And 16 percent still perceived online dating as "desperate."But it's not all bad.
The majority of participants viewed online dating as the easiest way to find a match, and 29 percent knew someone who met their spouse or longterm partner through online dating.
And face it: despite the surge in online dating popularity, bars and clubs aren't exactly on the way out when it comes to meeting new people.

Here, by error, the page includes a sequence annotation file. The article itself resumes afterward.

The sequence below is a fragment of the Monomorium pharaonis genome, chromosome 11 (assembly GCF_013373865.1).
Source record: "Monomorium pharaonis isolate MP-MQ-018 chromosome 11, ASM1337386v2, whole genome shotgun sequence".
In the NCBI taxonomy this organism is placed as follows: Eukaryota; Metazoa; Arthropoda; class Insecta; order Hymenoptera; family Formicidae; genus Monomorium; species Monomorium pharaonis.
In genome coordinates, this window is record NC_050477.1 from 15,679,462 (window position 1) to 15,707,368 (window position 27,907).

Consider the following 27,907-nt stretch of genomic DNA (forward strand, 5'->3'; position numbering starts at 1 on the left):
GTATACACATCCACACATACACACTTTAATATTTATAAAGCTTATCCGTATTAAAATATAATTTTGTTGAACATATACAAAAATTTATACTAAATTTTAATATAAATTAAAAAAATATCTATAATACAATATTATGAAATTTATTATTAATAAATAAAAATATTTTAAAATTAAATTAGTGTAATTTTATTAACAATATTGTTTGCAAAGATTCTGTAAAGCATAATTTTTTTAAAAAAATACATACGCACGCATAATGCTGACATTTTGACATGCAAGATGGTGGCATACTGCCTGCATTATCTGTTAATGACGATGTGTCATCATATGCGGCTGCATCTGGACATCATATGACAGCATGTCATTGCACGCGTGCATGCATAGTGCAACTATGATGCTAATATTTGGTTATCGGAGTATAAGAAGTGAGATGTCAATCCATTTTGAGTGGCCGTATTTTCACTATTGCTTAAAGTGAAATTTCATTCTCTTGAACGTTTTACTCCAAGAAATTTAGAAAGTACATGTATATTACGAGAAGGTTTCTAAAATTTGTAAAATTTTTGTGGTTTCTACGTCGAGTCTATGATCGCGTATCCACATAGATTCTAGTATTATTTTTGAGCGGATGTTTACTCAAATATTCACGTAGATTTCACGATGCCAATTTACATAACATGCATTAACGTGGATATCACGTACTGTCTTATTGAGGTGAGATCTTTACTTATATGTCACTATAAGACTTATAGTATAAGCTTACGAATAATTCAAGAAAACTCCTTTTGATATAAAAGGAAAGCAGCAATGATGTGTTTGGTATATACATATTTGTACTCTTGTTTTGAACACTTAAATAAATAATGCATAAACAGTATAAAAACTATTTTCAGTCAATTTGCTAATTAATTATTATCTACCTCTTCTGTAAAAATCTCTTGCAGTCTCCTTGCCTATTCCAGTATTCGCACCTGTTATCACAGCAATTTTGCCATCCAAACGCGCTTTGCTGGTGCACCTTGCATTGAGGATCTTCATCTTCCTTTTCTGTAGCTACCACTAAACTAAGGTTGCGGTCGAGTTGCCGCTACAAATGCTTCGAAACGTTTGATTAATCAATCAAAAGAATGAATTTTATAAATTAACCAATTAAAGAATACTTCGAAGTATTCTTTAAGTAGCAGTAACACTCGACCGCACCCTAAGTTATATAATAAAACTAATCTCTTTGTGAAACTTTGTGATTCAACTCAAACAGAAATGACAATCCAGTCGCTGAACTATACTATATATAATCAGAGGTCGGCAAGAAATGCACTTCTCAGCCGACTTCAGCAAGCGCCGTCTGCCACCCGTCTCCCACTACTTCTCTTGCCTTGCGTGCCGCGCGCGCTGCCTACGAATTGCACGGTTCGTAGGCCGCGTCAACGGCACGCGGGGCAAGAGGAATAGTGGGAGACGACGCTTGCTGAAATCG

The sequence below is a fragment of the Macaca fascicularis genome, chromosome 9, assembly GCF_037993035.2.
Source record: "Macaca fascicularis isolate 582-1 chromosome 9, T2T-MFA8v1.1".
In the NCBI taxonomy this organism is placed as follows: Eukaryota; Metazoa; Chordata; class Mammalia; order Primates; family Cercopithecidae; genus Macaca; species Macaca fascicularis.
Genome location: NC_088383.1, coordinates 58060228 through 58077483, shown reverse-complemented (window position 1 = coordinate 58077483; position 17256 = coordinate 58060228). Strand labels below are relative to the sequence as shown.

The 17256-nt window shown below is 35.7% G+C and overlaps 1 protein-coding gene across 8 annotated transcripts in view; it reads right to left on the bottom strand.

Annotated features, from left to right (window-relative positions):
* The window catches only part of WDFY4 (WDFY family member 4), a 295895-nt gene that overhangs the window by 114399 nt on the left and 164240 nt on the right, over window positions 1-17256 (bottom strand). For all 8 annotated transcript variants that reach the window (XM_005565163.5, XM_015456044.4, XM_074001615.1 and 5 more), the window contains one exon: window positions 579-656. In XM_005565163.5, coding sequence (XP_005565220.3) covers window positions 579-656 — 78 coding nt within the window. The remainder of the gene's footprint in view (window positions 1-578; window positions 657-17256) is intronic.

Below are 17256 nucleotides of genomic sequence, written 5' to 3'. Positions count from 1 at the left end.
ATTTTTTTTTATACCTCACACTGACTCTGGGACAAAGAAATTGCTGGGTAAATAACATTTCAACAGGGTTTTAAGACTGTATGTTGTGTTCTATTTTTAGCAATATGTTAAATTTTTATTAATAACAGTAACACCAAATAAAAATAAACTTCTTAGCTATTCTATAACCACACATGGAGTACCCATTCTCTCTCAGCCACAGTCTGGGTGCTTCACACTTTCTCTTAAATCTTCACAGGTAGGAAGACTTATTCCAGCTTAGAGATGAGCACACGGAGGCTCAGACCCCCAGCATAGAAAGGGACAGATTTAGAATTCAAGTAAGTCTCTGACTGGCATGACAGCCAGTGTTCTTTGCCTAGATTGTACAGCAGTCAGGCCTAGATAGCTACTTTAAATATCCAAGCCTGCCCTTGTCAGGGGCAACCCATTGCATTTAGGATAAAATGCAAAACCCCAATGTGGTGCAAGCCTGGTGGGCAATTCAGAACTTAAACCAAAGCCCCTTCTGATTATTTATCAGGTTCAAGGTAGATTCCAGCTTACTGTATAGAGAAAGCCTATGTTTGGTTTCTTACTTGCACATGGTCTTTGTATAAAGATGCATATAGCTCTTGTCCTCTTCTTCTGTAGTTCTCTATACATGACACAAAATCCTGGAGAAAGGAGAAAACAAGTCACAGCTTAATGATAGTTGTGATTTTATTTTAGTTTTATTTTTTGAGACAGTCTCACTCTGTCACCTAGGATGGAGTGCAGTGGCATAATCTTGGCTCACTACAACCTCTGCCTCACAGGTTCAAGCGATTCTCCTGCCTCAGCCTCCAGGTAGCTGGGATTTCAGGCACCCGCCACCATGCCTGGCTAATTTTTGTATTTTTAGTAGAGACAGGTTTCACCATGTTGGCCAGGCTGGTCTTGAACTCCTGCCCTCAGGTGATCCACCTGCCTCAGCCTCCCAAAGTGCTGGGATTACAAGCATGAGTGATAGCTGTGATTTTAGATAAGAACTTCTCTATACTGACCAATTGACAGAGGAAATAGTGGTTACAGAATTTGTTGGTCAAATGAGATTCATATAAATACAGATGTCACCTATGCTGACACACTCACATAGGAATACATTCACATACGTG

published a disturbing story about a 53-year-old California grandmother and widow who had gotten swept up in one of the oldest cons in the book: the sweetheart swindle. In no time at all, she received a message from a man going by the name of John, who claimed to be a 60-year-old widowed engineer from Colorado. He showered her with compliments, charmed her, and declared that she was "the one." Months later, John said that he had to make a business trip to Africa.Contact your local police department to assist you in making a paper trail.File a complaint with an appropriate agency, such as the Federal Bureau of Investigation Internet Crime Complaint Center (IC3), the Federal Trade Commission, or your state's Attorney General's Office. A victim can suffer financial losses and mental anguish, as well as grow distrustful or suspicious of others.What's more, the victim often won't be able to take comfort in the knowledge that the perpetrator will be brought to justice.Earlier on Huff/Post50: Everything in our culture makes people, and women in particular, feel that after the age of 40, they're no longer sexually attractive, and this belief gets internalized.